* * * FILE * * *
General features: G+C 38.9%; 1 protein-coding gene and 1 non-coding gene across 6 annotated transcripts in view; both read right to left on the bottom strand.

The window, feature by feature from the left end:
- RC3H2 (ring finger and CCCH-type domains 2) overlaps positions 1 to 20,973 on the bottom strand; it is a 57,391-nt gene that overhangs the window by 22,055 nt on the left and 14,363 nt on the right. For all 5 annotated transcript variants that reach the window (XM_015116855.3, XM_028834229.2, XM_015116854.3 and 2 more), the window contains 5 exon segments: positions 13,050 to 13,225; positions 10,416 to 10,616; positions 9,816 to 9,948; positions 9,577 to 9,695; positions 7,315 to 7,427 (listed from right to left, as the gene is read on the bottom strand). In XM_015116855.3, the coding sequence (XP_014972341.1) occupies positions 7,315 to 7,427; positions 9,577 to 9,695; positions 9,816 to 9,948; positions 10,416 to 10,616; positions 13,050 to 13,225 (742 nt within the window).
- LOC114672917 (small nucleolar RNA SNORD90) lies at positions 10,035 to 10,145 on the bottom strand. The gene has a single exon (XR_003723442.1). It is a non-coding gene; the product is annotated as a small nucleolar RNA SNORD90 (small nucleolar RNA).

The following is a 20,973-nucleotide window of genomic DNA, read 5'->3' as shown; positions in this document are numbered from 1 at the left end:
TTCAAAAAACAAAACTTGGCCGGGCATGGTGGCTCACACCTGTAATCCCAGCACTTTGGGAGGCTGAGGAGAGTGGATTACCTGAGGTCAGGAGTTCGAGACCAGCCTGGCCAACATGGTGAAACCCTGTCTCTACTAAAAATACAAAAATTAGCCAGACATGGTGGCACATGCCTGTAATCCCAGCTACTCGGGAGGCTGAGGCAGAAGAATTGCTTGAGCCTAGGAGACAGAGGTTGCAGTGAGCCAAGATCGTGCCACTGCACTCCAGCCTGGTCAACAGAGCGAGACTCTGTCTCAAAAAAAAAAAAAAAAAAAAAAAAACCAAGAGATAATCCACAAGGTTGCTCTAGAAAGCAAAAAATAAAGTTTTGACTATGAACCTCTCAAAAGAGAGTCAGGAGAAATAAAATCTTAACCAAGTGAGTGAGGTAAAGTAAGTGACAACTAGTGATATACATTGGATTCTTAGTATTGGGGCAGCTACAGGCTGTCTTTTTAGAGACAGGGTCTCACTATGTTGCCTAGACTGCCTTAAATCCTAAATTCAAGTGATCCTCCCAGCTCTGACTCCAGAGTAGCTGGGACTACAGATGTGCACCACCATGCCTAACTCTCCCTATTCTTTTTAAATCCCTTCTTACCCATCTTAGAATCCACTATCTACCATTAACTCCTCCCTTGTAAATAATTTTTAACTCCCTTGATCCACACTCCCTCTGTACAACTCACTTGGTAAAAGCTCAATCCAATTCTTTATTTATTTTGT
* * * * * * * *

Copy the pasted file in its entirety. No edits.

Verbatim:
General features: G+C 38.9%; 1 protein-coding gene and 1 non-coding gene across 6 annotated transcripts in view; both read right to left on the bottom strand.

The window, feature by feature from the left end:
- RC3H2 (ring finger and CCCH-type domains 2) overlaps positions 1 to 20,973 on the bottom strand; it is a 57,391-nt gene that overhangs the window by 22,055 nt on the left and 14,363 nt on the right. For all 5 annotated transcript variants that reach the window (XM_015116855.3, XM_028834229.2, XM_015116854.3 and 2 more), the window contains 5 exon segments: positions 13,050 to 13,225; positions 10,416 to 10,616; positions 9,816 to 9,948; positions 9,577 to 9,695; positions 7,315 to 7,427 (listed from right to left, as the gene is read on the bottom strand). In XM_015116855.3, the coding sequence (XP_014972341.1) occupies positions 7,315 to 7,427; positions 9,577 to 9,695; positions 9,816 to 9,948; positions 10,416 to 10,616; positions 13,050 to 13,225 (742 nt within the window).
- LOC114672917 (small nucleolar RNA SNORD90) lies at positions 10,035 to 10,145 on the bottom strand. The gene has a single exon (XR_003723442.1). It is a non-coding gene; the product is annotated as a small nucleolar RNA SNORD90 (small nucleolar RNA).

The following is a 20,973-nucleotide window of genomic DNA, read 5'->3' as shown; positions in this document are numbered from 1 at the left end:
TTCAAAAAACAAAACTTGGCCGGGCATGGTGGCTCACACCTGTAATCCCAGCACTTTGGGAGGCTGAGGAGAGTGGATTACCTGAGGTCAGGAGTTCGAGACCAGCCTGGCCAACATGGTGAAACCCTGTCTCTACTAAAAATACAAAAATTAGCCAGACATGGTGGCACATGCCTGTAATCCCAGCTACTCGGGAGGCTGAGGCAGAAGAATTGCTTGAGCCTAGGAGACAGAGGTTGCAGTGAGCCAAGATCGTGCCACTGCACTCCAGCCTGGTCAACAGAGCGAGACTCTGTCTCAAAAAAAAAAAAAAAAAAAAAAAAACCAAGAGATAATCCACAAGGTTGCTCTAGAAAGCAAAAAATAAAGTTTTGACTATGAACCTCTCAAAAGAGAGTCAGGAGAAATAAAATCTTAACCAAGTGAGTGAGGTAAAGTAAGTGACAACTAGTGATATACATTGGATTCTTAGTATTGGGGCAGCTACAGGCTGTCTTTTTAGAGACAGGGTCTCACTATGTTGCCTAGACTGCCTTAAATCCTAAATTCAAGTGATCCTCCCAGCTCTGACTCCAGAGTAGCTGGGACTACAGATGTGCACCACCATGCCTAACTCTCCCTATTCTTTTTAAATCCCTTCTTACCCATCTTAGAATCCACTATCTACCATTAACTCCTCCCTTGTAAATAATTTTTAACTCCCTTGATCCACACTCCCTCTGTACAACTCACTTGGTAAAAGCTCAATCCAATTCTTTATTTATTTTGT